Signed D.C.

by Quinn

I’ve already written that if it’s a straight fight between being legal or illegal, then I believe the Iraq War was illegal. In brief, I think that even if you agree that Iraq was in material breach of UN resolutions, and you accept that the cease fire after the 1991 Gulf War is therefore rescinded, and that consequently in 2003 we were once more at war with Iraq, the existing resolutions only allowed us to use military force in order to liberate Kuwait, not to invade Iraq and remove Saddam. Unless someone explains where it states that there was some authority for coalition forces to go beyond the Kuwaiti border, then I will stick by my belief that the war must be considered illegal.

Now, supporters of the war often argue that international law is far from set in stone, that it is a complicated and nuanced business, and this is true; further, it is often argued that the legality or otherwise of the invasion is irrelevant next to the moral rightness of the liberation, and perhaps they have a point. I guess if I passionately believed that a certain course of action was justified and moral, and was then told that it was illegal, then I would probably say “sod legality, let’s do what is right”. If back in 1994 a veto from a Security Council member was the obstacle preventing a UN intervention in the Rwandan genocide, then I would know where they could stick the veto and I would support any illegal action required to save lives (in practice I believe the threat of the veto was enough to stall an intervention in Rwanda).

I expect the moral case will now be made to excuse the fact that, according to the documents obtained by Channel 4 News, between the 7th and 17th of March 2003 the Attorney General’s legal advice was stripped of all its conditions and equivocations. The argument as ever will be that removing Saddam was the right thing to do, whatever the Lord Goldsmith said on the 7th. Well perhaps, but is this really relevant? What is needed now is not an explanation of the moral rightness of the war, but of the moral rightness of presenting an unbalanced and one sided version of the legal advice to parliament and the nation in order to persuade and cajole MP’s and the general public into going to war. Unless I hear a reasonable explanation for this action, or some evidence that the document is a forgery, then I will treat any reference to the war itself as an evasion. So far I have heard Clive Soley make the moral case for war on Channel 4 News, while on Newsnight Jack Straw was at his unconvincing best suggesting that all of the Attorney General’s doubts evaporated in the fortnight between the publication of the leaked document and Baghdad’s first taste of shock and awe. Straw suggested that dramatic events during that time (eg. Hans Blix saying Iraq was disarming) made Goldsmith’s caveats redundant; presumably without such vital developments the less strident version of the legal advice would have been published and we wouldn’t have trooped diligently behind the US on the 20th of March. Yeah, right. I wasn’t persuaded and will await developments.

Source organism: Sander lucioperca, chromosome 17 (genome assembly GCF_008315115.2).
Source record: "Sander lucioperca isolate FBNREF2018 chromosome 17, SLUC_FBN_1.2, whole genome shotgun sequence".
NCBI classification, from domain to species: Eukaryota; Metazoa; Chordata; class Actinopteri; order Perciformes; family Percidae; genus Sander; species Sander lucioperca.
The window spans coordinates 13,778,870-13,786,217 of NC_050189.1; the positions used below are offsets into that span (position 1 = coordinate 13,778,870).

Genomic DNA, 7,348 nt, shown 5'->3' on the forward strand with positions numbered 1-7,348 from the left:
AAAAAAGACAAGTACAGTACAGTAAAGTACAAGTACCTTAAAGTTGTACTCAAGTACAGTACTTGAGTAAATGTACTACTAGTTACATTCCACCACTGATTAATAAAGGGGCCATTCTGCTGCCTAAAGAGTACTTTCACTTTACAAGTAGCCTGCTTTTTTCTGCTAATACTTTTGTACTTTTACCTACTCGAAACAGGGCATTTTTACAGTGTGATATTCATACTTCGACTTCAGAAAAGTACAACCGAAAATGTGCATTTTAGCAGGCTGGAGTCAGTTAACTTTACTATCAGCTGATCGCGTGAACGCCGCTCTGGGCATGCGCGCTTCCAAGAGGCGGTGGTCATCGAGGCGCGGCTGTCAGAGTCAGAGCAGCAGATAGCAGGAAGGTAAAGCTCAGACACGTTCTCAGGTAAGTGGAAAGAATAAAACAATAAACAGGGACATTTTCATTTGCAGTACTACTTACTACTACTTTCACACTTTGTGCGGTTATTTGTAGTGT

But why am I worrying? Speaking to Sky News Tony Blair says he has never lied; not just on Iraq, but on any matter. He has never told a lie. That means that in the history of mankind he has just joined the exalted company of George Washington and, well, no one else basically. And we only really know that George was happy to own up to some minor peccadillo in his youth regarding a cherry tree; would he have been so forthcoming if he had invaded Iraq? Anyway, how can we be sure that Blair isn’t lying now? That’s the problem with liars; you can never really tell.

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